• We’re lazy: Does your organization use the same page wrapper (with full navigation, competing calls to action) as the rest of the website because it’s the only one you have?  Pages used for important conversion goals require a different approach from content pages on your site. All of the elements on a landing page featuring a top conversion goal should reinforce, not compete with, your main call-to-action (home pages are an exception).  It’s also important to recognize that different segments of your site traffic may have conflicting needs and behaviors. A design approach that works for one segment is likely sub-optimal for another, so customization of the landing page experience for key segments is the way to go. In my experience, it is well worth the time, money and effort required.
  • Sausage-making: No one’s said it better than Seth Godin: does your landing page copy resemble a “polished turd of prose that pleases everyone on the board and your marketing team” but excites no one who actually reads it?  Effective landing page copy must start a conversation. It should also use a consistent tone, be sincere and coherent, and state a clear point of view. This can’t often be achieved with lots of cooks in the kitchen.Restrict participation in the creative process to those who are familiar with the audience the content is being developed for, and those with a basic understanding of web usability and LPO. These folks are in a better position to write copy that’s relevant and engaging than those with little connection to the conversion process or those with no knowledge of your site visitors’ wants and needs.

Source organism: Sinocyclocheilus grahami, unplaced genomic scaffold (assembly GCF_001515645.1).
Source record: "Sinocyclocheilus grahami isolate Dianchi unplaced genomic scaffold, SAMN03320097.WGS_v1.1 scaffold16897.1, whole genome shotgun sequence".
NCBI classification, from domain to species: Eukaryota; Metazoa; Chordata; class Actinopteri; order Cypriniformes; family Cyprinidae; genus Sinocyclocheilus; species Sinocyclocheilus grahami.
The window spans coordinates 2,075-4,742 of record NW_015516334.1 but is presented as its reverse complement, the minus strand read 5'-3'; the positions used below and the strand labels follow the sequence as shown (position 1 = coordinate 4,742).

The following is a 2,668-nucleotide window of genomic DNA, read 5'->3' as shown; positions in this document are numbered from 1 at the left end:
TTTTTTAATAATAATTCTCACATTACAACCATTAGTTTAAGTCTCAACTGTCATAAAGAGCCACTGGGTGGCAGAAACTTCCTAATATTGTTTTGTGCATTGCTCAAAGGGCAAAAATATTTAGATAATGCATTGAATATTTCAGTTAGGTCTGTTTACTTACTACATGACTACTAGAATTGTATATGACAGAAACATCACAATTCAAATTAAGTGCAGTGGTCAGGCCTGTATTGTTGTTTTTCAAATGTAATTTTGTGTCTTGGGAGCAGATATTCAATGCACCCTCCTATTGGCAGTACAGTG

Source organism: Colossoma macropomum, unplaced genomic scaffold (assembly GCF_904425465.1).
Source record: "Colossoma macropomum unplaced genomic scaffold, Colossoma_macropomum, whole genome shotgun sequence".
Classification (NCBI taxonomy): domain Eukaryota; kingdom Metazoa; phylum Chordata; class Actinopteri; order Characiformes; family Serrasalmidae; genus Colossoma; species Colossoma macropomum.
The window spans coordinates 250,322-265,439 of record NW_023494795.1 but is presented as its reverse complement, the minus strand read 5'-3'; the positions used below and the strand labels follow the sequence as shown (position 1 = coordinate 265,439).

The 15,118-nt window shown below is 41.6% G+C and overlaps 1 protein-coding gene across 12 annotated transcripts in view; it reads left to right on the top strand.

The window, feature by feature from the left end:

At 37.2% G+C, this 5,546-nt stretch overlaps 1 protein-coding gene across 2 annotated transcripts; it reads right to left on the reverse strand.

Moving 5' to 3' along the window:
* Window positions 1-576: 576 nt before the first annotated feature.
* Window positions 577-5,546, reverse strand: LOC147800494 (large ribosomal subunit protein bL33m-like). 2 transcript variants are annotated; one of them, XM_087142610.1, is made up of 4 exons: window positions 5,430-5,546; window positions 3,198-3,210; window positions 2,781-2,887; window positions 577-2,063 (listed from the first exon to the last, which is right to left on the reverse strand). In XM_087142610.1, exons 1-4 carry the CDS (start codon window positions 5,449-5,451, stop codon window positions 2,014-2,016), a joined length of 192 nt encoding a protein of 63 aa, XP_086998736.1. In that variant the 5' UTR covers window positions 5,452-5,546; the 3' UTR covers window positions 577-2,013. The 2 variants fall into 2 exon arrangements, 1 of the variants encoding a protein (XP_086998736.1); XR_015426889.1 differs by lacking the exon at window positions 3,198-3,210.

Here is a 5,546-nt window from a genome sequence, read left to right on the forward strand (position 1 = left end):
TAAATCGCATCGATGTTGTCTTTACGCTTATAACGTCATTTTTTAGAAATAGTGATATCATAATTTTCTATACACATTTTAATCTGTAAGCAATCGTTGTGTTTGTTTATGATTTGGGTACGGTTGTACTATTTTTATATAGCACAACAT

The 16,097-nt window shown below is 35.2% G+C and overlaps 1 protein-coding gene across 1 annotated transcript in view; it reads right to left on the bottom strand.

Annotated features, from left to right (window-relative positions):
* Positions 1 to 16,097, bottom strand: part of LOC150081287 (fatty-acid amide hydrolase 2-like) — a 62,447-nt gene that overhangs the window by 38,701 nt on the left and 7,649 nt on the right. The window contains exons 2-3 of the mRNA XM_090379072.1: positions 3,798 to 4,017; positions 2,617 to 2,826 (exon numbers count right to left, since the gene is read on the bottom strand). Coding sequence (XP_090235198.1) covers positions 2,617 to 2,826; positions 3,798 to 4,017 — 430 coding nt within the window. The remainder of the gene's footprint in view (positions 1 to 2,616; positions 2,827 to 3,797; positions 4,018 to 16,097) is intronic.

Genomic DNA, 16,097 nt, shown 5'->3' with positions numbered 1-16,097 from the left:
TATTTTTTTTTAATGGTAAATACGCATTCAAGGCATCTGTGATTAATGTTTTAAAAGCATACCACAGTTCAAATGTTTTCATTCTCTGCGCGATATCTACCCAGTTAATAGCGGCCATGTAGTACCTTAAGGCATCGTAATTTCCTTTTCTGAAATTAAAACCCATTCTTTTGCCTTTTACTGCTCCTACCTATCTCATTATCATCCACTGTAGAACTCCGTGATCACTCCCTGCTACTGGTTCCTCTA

• It’s my baby: Have you been using the same page design for years for personal reasons, e.g. a page that someone in IT built long ago and feels personally attached to?  Page designs that live on your site for political or personal reasons will never be optimal user experiences for your supporters.This can be one of the trickiest problems to solve, but common ground can be found in what a successful fundraising page allows your organization to do—namely, devote more funds to your cause. If that point fails to resonate, you have the wrong person in charge of site content and that needs to change before real progress is possible.

Does your organization fall into any of these common traps? If the answer is yes, don’t despair.

Just like any 12-step program for recovery, the first step is admitting that you have a problem!

In next week’s post, I’ll describe a 10-step process (not the usual 12 – we know you’re busy!) for those who are ready to embrace data-driven decision making and chart a course toward improved usability on your landing pages.

Dawn Stoner is Donordigital’s Director of Analytics & Testing and works with clients to help them increase online revenues with web usability best practices and landing page testing. Dawn speaks regularly about testing and optimization at industry conferences and publishes papers highlighting what’s working and not working with our testing clients.